BEND, Ore. — Patty Pauline Russell, 102, formerly a longtime Casa Grande resident, died on April 19, 2021.

Mrs. Russell was born on May 15, 1918, in Cotton City (now Eloy) during the Spanish Flu epidemic and died in Bend during the COVID-19 pandemic. Her parents, Otis and Jessie Jordan, were cotton farmers from Erath County, Texas, who moved to Cotton City in 1916, four years after Arizona became a state. Her dad cleared the land and planted cotton on what was desert land that had never been cultivated. Plowing was done with horses, and rattlesnakes were plentiful. Cotton prices were high during World War I, but they dropped to only 10 cents a pound when the war ended. Her family, including her older sister, Edna, left Cotton City and homesteaded west of Casa Grande with the intention of planting cotton. However, there was no water for irrigation at that time and, after proving up on the homestead, the family moved to Glendale, where they could get water from the Salt River to grow cotton.

She graduated from Glendale High School in 1936 and attended the University of Arizona for a year, where she played on an all-star girls softball team. Afterward she attended business school and went to work for the Federal Bureau of Investigation in Phoenix before and during World War II. She married her hometown sweetheart, Arthur Halbrooks, in 1942. He joined the Army Air Corps that year and was commissioned a second lieutenant. He became a bombardier on the B-17F Flying Fortress and was assigned to the 8th Air Force, based at RAF Chelveston, England. The unit began bombing German targets in November 1942. On Jan. 13, 1943, his aircraft was shot down by German antiaircraft fire over the railroad yards at Lille, France. The bomber, one of a strike force of 72, crashed in Pollinkhove, Belgium, killing all 10 crew members. They had been married less than five months. She continued to work for the FBI, where she was awarded the Certificate of Honorable War Service by J. Edgar Hoover. Meanwhile, her parents moved back to the homestead west of Casa Grande after the war, when decommissioned submarine engines allowed the farmers to drill wells and pump water to their cotton fields.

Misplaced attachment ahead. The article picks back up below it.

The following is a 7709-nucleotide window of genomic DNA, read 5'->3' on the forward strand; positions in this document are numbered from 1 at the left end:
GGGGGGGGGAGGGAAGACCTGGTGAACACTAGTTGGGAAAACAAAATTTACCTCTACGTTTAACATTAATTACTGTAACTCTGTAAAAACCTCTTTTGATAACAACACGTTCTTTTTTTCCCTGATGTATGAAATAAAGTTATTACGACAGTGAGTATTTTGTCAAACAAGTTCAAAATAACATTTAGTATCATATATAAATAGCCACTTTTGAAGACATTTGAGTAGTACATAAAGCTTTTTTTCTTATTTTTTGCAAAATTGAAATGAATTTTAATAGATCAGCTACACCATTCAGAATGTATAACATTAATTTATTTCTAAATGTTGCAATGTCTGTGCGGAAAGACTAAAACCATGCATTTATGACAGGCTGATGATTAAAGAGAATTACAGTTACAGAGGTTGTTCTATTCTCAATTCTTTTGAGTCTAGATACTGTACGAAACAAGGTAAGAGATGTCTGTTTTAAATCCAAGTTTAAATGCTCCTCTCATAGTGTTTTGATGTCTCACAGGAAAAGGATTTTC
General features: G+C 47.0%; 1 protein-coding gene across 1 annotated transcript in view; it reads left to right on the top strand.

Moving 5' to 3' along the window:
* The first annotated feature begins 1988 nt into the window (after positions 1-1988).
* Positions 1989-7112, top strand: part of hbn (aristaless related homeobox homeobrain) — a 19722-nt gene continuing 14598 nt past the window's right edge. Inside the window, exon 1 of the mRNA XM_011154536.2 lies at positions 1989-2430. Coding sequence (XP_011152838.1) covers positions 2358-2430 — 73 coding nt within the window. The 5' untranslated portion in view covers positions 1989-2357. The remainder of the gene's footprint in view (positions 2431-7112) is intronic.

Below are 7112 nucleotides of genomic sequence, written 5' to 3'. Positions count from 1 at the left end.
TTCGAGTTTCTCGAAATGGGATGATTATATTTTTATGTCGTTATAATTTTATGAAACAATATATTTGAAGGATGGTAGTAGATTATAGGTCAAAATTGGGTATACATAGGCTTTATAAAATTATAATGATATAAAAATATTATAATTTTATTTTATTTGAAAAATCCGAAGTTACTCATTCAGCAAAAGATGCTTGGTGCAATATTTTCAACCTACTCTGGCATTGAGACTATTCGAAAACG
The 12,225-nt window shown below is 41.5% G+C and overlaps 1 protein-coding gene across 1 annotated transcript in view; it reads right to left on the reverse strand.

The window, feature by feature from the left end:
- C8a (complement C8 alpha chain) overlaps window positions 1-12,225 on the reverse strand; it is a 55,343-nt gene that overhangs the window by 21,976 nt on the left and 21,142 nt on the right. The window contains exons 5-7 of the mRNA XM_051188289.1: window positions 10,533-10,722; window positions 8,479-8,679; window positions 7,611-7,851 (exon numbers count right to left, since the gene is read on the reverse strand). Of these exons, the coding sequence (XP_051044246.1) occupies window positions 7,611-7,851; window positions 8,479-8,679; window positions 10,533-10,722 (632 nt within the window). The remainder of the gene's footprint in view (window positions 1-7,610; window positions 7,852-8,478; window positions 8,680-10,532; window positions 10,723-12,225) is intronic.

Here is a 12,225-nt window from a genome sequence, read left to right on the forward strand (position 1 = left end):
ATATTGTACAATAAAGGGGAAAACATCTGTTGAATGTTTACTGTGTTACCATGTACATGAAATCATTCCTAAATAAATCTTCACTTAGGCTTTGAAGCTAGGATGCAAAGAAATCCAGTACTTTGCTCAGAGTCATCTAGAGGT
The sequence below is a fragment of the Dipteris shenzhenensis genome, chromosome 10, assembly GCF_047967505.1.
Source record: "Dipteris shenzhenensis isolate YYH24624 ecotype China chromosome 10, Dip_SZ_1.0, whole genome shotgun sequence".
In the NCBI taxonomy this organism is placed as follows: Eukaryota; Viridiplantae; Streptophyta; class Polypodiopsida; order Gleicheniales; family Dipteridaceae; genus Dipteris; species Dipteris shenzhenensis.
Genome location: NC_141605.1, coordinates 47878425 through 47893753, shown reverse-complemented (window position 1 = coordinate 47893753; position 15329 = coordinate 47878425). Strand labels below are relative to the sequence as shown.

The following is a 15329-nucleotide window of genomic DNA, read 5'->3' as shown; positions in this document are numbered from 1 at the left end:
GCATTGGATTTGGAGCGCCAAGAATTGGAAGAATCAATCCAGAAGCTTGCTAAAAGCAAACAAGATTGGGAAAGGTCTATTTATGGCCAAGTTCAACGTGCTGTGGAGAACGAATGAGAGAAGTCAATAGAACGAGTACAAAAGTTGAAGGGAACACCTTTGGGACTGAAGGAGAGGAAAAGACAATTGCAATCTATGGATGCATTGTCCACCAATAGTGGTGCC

She met her second husband, Harlan "Russ" Russell, during the war, but she would not remarry until Art’s death was confirmed and the war was over. They were finally married in September 1946. Russ had farming experience, and cotton farming was in his blood. When her father died in 1948, they moved to Casa Grande, and Russ became a full-time farmer. He experimented with water-witching rods and, with them, drilled a second successful well, which provided much-needed irrigation for the cotton fields. The water-witching rods are still in the family. They raised three daughters and participated in the rich social life that small-town Casa Grande offered. She was a member of the Cotton Wives, Oasis Garden Club, Eastern Star and the Casa Grande Valley Historical Society. When the community built Hoemako Hospital in 1952, she became an auxiliary member. Russ died in 1984 doing what he loved, raising cotton. They had been married for 37 happy years.

She lived a long and fulfilling life. Beloved by her family and a wide circle of friends, she was known for her kindness, generosity and great sense of humor. She celebrated her 100th birthday on May 15, 2018, at Touchmark retirement community in Bend, surrounded by her children, grandchildren and extended family. She is survived by her three daughters, Susan Gilbreth of Sunriver, Oregon, Barbara Linam of Tucson and Carol Donohoe of Bend; five grandchildren; and one great-grandchild.

Burial beside Russ at Greenwood Cemetery in Phoenix.

Niswonger-Reynolds Funeral Home of Bend in charge of arrangements.

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